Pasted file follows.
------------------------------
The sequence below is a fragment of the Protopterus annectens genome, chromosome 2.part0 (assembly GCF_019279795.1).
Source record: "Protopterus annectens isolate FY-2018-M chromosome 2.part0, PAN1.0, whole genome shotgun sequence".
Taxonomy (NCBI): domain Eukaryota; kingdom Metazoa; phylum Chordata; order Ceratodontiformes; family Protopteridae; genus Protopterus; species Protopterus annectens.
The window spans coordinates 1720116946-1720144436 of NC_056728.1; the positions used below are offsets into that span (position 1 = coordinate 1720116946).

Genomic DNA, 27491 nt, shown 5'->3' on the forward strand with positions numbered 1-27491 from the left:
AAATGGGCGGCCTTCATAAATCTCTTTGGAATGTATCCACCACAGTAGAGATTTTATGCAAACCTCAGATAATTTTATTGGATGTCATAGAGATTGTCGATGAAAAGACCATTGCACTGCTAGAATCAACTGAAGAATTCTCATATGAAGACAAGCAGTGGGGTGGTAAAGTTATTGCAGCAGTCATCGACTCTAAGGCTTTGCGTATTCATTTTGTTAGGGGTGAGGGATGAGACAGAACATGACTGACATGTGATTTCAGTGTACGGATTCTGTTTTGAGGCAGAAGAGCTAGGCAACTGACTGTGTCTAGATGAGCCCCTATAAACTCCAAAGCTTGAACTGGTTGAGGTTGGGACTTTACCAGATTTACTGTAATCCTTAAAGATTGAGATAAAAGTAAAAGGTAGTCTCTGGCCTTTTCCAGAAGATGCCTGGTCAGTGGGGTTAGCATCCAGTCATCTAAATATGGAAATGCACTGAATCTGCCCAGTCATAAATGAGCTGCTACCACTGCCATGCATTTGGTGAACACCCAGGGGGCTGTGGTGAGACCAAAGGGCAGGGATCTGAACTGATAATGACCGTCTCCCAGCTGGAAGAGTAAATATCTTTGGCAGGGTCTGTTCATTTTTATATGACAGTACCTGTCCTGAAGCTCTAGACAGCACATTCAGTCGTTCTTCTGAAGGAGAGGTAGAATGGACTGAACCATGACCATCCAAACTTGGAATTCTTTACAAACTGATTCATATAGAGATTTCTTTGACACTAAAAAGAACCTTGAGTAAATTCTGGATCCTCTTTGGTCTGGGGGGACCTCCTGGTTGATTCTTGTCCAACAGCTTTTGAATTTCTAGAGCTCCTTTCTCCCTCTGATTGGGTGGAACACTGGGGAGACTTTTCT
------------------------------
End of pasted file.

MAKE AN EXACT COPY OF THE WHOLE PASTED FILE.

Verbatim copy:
The sequence below is a fragment of the Protopterus annectens genome, chromosome 2.part0 (assembly GCF_019279795.1).
Source record: "Protopterus annectens isolate FY-2018-M chromosome 2.part0, PAN1.0, whole genome shotgun sequence".
Taxonomy (NCBI): domain Eukaryota; kingdom Metazoa; phylum Chordata; order Ceratodontiformes; family Protopteridae; genus Protopterus; species Protopterus annectens.
The window spans coordinates 1720116946-1720144436 of NC_056728.1; the positions used below are offsets into that span (position 1 = coordinate 1720116946).

Genomic DNA, 27491 nt, shown 5'->3' on the forward strand with positions numbered 1-27491 from the left:
AAATGGGCGGCCTTCATAAATCTCTTTGGAATGTATCCACCACAGTAGAGATTTTATGCAAACCTCAGATAATTTTATTGGATGTCATAGAGATTGTCGATGAAAAGACCATTGCACTGCTAGAATCAACTGAAGAATTCTCATATGAAGACAAGCAGTGGGGTGGTAAAGTTATTGCAGCAGTCATCGACTCTAAGGCTTTGCGTATTCATTTTGTTAGGGGTGAGGGATGAGACAGAACATGACTGACATGTGATTTCAGTGTACGGATTCTGTTTTGAGGCAGAAGAGCTAGGCAACTGACTGTGTCTAGATGAGCCCCTATAAACTCCAAAGCTTGAACTGGTTGAGGTTGGGACTTTACCAGATTTACTGTAATCCTTAAAGATTGAGATAAAAGTAAAAGGTAGTCTCTGGCCTTTTCCAGAAGATGCCTGGTCAGTGGGGTTAGCATCCAGTCATCTAAATATGGAAATGCACTGAATCTGCCCAGTCATAAATGAGCTGCTACCACTGCCATGCATTTGGTGAACACCCAGGGGGCTGTGGTGAGACCAAAGGGCAGGGATCTGAACTGATAATGACCGTCTCCCAGCTGGAAGAGTAAATATCTTTGGCAGGGTCTGTTCATTTTTATATGACAGTACCTGTCCTGAAGCTCTAGACAGCACATTCAGTCGTTCTTCTGAAGGAGAGGTAGAATGGACTGAACCATGACCATCCAAACTTGGAATTCTTTACAAACTGATTCATATAGAGATTTCTTTGACACTAAAAAGAACCTTGAGTAAATTCTGGATCCTCTTTGGTCTGGGGGGACCTCCTGGTTGATTCTTGTCCAACAGCTTTTGAATTTCTAGAGCTCCTTTCTCCCTCTGATTGGGTGGAACACTGGGGAGACTTTTCT